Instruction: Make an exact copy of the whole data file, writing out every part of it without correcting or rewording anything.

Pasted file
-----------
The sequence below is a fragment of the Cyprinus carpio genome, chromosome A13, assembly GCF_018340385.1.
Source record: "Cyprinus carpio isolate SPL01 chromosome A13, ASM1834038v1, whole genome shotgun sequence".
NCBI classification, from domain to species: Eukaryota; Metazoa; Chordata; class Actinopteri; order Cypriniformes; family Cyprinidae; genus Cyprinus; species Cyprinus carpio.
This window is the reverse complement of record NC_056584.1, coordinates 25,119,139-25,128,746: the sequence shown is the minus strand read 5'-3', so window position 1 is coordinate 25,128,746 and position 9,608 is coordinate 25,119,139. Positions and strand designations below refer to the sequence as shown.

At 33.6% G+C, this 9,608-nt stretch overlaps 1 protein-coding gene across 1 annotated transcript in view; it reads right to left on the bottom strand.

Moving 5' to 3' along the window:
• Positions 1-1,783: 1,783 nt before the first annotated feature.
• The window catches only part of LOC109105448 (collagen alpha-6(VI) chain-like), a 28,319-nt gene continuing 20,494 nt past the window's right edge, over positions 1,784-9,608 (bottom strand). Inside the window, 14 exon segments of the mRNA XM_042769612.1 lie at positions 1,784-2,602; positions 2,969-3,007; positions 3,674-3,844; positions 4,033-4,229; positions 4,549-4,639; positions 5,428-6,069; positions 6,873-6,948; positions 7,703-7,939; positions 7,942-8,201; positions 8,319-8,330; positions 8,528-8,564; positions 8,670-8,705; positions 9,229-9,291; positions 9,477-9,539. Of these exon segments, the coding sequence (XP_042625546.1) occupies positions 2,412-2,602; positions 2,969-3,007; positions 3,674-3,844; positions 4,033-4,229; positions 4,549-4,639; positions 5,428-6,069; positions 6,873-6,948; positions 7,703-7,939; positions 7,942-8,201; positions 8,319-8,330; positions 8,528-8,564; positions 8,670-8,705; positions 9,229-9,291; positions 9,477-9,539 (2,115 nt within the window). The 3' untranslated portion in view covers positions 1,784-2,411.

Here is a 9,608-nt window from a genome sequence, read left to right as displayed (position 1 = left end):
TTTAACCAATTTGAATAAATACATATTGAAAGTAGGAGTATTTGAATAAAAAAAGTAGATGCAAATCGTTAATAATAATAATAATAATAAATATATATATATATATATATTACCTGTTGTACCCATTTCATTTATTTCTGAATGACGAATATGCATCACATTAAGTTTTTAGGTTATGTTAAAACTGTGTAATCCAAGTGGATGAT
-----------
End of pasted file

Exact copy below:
The sequence below is a fragment of the Cyprinus carpio genome, chromosome A13, assembly GCF_018340385.1.
Source record: "Cyprinus carpio isolate SPL01 chromosome A13, ASM1834038v1, whole genome shotgun sequence".
NCBI classification, from domain to species: Eukaryota; Metazoa; Chordata; class Actinopteri; order Cypriniformes; family Cyprinidae; genus Cyprinus; species Cyprinus carpio.
This window is the reverse complement of record NC_056584.1, coordinates 25,119,139-25,128,746: the sequence shown is the minus strand read 5'-3', so window position 1 is coordinate 25,128,746 and position 9,608 is coordinate 25,119,139. Positions and strand designations below refer to the sequence as shown.

At 33.6% G+C, this 9,608-nt stretch overlaps 1 protein-coding gene across 1 annotated transcript in view; it reads right to left on the bottom strand.

Moving 5' to 3' along the window:
• Positions 1-1,783: 1,783 nt before the first annotated feature.
• The window catches only part of LOC109105448 (collagen alpha-6(VI) chain-like), a 28,319-nt gene continuing 20,494 nt past the window's right edge, over positions 1,784-9,608 (bottom strand). Inside the window, 14 exon segments of the mRNA XM_042769612.1 lie at positions 1,784-2,602; positions 2,969-3,007; positions 3,674-3,844; positions 4,033-4,229; positions 4,549-4,639; positions 5,428-6,069; positions 6,873-6,948; positions 7,703-7,939; positions 7,942-8,201; positions 8,319-8,330; positions 8,528-8,564; positions 8,670-8,705; positions 9,229-9,291; positions 9,477-9,539. Of these exon segments, the coding sequence (XP_042625546.1) occupies positions 2,412-2,602; positions 2,969-3,007; positions 3,674-3,844; positions 4,033-4,229; positions 4,549-4,639; positions 5,428-6,069; positions 6,873-6,948; positions 7,703-7,939; positions 7,942-8,201; positions 8,319-8,330; positions 8,528-8,564; positions 8,670-8,705; positions 9,229-9,291; positions 9,477-9,539 (2,115 nt within the window). The 3' untranslated portion in view covers positions 1,784-2,411.

Here is a 9,608-nt window from a genome sequence, read left to right as displayed (position 1 = left end):
TTTAACCAATTTGAATAAATACATATTGAAAGTAGGAGTATTTGAATAAAAAAAGTAGATGCAAATCGTTAATAATAATAATAATAATAAATATATATATATATATATATTACCTGTTGTACCCATTTCATTTATTTCTGAATGACGAATATGCATCACATTAAGTTTTTAGGTTATGTTAAAACTGTGTAATCCAAGTGGATGAT